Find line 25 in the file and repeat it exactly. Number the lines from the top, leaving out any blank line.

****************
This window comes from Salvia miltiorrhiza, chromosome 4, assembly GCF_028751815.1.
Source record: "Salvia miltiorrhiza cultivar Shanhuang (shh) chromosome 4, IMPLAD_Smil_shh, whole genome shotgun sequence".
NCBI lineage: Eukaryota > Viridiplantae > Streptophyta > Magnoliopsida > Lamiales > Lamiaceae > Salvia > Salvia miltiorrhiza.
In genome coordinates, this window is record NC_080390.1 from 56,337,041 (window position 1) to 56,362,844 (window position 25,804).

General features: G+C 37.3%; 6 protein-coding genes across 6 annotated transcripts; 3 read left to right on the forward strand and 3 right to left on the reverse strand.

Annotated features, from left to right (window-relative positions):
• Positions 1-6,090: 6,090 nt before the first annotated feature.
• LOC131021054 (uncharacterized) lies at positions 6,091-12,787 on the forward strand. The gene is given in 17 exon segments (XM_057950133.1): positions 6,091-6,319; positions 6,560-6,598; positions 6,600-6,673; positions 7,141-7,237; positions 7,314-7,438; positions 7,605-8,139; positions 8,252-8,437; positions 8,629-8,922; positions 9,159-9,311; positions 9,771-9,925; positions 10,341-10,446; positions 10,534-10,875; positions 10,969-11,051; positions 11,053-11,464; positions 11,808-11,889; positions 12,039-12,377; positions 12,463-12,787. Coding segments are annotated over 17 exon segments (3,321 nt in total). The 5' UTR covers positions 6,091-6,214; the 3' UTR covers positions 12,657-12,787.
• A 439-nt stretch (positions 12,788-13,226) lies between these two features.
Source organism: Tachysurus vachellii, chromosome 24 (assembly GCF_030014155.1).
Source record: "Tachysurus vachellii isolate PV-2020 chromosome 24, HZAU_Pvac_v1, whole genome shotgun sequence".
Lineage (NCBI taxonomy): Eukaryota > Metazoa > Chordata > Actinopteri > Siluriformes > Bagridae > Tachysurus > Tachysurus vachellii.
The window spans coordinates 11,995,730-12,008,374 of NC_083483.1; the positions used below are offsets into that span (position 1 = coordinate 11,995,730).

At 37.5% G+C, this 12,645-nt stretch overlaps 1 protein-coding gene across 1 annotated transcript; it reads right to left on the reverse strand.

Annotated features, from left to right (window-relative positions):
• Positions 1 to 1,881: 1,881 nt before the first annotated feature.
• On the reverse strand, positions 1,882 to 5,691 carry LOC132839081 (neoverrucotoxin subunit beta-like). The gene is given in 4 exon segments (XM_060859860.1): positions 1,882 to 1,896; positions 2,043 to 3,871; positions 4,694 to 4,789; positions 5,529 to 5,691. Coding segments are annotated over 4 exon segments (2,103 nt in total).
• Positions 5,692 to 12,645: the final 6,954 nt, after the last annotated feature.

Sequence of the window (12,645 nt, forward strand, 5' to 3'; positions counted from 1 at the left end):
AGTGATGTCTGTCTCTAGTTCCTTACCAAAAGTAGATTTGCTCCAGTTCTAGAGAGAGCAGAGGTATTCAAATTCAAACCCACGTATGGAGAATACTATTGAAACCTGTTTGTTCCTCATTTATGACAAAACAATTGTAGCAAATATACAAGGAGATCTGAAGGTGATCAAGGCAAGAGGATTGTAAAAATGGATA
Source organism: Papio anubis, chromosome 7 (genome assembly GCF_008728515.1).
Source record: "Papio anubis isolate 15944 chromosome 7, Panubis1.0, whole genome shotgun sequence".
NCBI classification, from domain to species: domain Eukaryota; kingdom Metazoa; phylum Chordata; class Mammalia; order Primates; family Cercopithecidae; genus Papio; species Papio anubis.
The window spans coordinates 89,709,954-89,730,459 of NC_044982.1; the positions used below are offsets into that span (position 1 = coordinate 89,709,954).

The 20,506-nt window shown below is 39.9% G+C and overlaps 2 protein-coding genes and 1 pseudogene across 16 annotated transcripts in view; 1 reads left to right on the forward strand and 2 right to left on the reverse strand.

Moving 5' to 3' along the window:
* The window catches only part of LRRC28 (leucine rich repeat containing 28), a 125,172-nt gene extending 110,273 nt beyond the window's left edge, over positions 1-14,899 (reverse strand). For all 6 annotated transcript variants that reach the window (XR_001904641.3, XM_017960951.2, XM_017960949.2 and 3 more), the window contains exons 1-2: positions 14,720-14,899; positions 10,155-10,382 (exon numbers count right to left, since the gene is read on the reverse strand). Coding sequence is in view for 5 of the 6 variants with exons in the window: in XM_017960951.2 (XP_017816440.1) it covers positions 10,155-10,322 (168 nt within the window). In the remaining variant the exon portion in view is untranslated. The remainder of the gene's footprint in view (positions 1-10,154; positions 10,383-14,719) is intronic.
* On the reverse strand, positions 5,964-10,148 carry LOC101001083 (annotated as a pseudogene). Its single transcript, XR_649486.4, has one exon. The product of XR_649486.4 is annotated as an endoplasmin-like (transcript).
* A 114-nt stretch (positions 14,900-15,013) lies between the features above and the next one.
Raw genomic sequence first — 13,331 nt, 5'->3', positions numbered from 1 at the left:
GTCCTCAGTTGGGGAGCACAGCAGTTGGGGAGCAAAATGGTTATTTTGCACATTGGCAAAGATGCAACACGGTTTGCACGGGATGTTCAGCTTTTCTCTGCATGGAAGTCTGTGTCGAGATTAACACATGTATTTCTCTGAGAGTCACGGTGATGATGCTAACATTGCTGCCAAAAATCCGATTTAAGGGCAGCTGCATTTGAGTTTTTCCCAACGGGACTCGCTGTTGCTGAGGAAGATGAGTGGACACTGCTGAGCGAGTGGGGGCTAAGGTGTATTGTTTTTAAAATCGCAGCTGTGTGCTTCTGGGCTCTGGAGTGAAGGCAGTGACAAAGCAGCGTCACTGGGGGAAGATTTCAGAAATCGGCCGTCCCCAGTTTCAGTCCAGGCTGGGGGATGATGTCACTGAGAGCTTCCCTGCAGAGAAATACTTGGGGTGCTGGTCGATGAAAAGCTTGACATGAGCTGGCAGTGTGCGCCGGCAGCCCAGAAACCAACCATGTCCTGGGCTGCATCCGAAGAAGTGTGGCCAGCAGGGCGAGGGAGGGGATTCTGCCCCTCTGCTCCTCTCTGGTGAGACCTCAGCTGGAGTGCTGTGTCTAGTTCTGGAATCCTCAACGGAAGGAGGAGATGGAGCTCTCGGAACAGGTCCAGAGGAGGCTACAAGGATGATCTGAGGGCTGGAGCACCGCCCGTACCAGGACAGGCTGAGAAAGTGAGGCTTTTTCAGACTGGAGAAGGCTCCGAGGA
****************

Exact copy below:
The 20,506-nt window shown below is 39.9% G+C and overlaps 2 protein-coding genes and 1 pseudogene across 16 annotated transcripts in view; 1 reads left to right on the forward strand and 2 right to left on the reverse strand.